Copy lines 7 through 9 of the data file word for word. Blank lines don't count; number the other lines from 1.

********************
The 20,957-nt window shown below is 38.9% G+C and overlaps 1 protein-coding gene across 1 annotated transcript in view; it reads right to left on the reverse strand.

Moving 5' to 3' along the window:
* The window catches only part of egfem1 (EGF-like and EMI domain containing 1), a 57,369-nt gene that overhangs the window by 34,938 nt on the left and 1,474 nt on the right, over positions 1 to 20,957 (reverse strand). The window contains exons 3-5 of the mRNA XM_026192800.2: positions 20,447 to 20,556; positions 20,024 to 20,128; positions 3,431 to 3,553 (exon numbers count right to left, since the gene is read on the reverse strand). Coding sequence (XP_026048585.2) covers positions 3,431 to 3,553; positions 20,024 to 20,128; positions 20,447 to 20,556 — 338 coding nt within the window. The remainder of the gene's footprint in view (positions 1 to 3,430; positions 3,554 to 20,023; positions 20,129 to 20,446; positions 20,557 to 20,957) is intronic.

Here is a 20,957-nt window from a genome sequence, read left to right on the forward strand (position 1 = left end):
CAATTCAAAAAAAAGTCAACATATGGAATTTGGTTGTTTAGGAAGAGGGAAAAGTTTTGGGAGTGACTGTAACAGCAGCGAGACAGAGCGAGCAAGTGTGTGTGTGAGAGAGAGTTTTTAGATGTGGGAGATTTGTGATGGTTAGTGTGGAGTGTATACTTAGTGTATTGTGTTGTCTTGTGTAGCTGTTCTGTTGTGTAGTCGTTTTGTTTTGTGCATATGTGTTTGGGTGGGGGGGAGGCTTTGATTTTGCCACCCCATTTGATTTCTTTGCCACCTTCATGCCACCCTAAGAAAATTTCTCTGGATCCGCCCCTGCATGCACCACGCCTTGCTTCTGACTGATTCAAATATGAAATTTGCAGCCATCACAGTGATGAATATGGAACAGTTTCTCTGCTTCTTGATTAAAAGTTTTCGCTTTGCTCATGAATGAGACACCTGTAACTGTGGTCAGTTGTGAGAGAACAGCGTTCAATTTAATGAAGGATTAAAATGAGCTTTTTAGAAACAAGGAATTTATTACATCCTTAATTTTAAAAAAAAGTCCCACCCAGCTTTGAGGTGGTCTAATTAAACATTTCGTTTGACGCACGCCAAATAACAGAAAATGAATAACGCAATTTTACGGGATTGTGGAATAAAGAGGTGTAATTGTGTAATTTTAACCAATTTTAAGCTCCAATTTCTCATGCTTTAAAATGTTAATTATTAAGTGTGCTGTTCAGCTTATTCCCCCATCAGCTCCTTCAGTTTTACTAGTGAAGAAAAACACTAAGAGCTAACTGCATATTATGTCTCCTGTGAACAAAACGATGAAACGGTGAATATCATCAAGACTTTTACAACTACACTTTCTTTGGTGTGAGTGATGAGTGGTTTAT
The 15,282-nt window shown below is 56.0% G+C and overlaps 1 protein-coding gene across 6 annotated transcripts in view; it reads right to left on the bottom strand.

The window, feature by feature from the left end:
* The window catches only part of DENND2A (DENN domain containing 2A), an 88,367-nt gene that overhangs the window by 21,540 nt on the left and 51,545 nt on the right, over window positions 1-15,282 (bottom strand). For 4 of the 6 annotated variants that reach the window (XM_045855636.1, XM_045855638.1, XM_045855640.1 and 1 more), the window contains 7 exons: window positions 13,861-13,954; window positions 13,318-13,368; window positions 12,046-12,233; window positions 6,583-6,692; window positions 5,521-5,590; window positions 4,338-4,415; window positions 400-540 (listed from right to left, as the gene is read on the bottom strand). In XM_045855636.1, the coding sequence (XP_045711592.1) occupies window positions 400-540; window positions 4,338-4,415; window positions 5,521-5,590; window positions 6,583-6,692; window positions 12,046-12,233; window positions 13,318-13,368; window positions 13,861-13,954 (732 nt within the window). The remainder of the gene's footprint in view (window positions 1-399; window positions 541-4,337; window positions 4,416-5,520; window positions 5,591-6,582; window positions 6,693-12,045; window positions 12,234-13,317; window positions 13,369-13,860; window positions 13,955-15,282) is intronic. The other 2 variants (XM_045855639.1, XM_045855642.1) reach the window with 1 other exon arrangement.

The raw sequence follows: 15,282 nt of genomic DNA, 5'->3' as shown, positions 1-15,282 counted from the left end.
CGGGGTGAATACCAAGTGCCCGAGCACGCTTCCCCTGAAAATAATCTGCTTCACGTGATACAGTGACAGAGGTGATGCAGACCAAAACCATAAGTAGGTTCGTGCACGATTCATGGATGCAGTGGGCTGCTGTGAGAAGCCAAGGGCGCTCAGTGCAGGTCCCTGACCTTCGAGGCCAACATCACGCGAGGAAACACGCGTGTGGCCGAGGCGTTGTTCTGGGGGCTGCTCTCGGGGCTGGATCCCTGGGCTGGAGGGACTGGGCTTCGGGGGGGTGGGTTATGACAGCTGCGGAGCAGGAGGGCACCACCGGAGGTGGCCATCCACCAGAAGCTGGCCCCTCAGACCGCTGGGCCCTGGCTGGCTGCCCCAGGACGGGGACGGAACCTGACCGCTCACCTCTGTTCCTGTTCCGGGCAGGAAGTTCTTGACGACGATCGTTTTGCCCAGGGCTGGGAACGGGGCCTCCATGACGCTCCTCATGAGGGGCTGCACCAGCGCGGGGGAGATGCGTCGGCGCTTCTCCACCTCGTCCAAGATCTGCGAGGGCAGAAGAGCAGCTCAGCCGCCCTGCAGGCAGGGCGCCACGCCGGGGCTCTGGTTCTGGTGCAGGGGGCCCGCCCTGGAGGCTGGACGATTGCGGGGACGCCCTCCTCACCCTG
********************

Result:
The window, feature by feature from the left end:
* The window catches only part of DENND2A (DENN domain containing 2A), an 88,367-nt gene that overhangs the window by 21,540 nt on the left and 51,545 nt on the right, over window positions 1-15,282 (bottom strand). For 4 of the 6 annotated variants that reach the window (XM_045855636.1, XM_045855638.1, XM_045855640.1 and 1 more), the window contains 7 exons: window positions 13,861-13,954; window positions 13,318-13,368; window positions 12,046-12,233; window positions 6,583-6,692; window positions 5,521-5,590; window positions 4,338-4,415; window positions 400-540 (listed from right to left, as the gene is read on the bottom strand). In XM_045855636.1, the coding sequence (XP_045711592.1) occupies window positions 400-540; window positions 4,338-4,415; window positions 5,521-5,590; window positions 6,583-6,692; window positions 12,046-12,233; window positions 13,318-13,368; window positions 13,861-13,954 (732 nt within the window). The remainder of the gene's footprint in view (window positions 1-399; window positions 541-4,337; window positions 4,416-5,520; window positions 5,591-6,582; window positions 6,693-12,045; window positions 12,234-13,317; window positions 13,369-13,860; window positions 13,955-15,282) is intronic. The other 2 variants (XM_045855639.1, XM_045855642.1) reach the window with 1 other exon arrangement.

The raw sequence follows: 15,282 nt of genomic DNA, 5'->3' as shown, positions 1-15,282 counted from the left end.